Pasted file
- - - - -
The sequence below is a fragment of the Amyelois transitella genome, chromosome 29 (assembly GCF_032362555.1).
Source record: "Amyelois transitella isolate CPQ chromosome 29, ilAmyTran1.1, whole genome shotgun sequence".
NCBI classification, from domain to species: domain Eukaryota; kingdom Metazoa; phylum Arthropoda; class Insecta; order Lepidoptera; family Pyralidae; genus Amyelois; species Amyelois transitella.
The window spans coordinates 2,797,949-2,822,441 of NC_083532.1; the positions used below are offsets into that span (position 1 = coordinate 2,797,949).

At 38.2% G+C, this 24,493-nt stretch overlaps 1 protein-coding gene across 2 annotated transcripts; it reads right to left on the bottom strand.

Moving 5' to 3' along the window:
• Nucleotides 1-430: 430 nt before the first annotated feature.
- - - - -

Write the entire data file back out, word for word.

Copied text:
The sequence below is a fragment of the Amyelois transitella genome, chromosome 29 (assembly GCF_032362555.1).
Source record: "Amyelois transitella isolate CPQ chromosome 29, ilAmyTran1.1, whole genome shotgun sequence".
NCBI classification, from domain to species: domain Eukaryota; kingdom Metazoa; phylum Arthropoda; class Insecta; order Lepidoptera; family Pyralidae; genus Amyelois; species Amyelois transitella.
The window spans coordinates 2,797,949-2,822,441 of NC_083532.1; the positions used below are offsets into that span (position 1 = coordinate 2,797,949).

At 38.2% G+C, this 24,493-nt stretch overlaps 1 protein-coding gene across 2 annotated transcripts; it reads right to left on the bottom strand.

Moving 5' to 3' along the window:
• Nucleotides 1-430: 430 nt before the first annotated feature.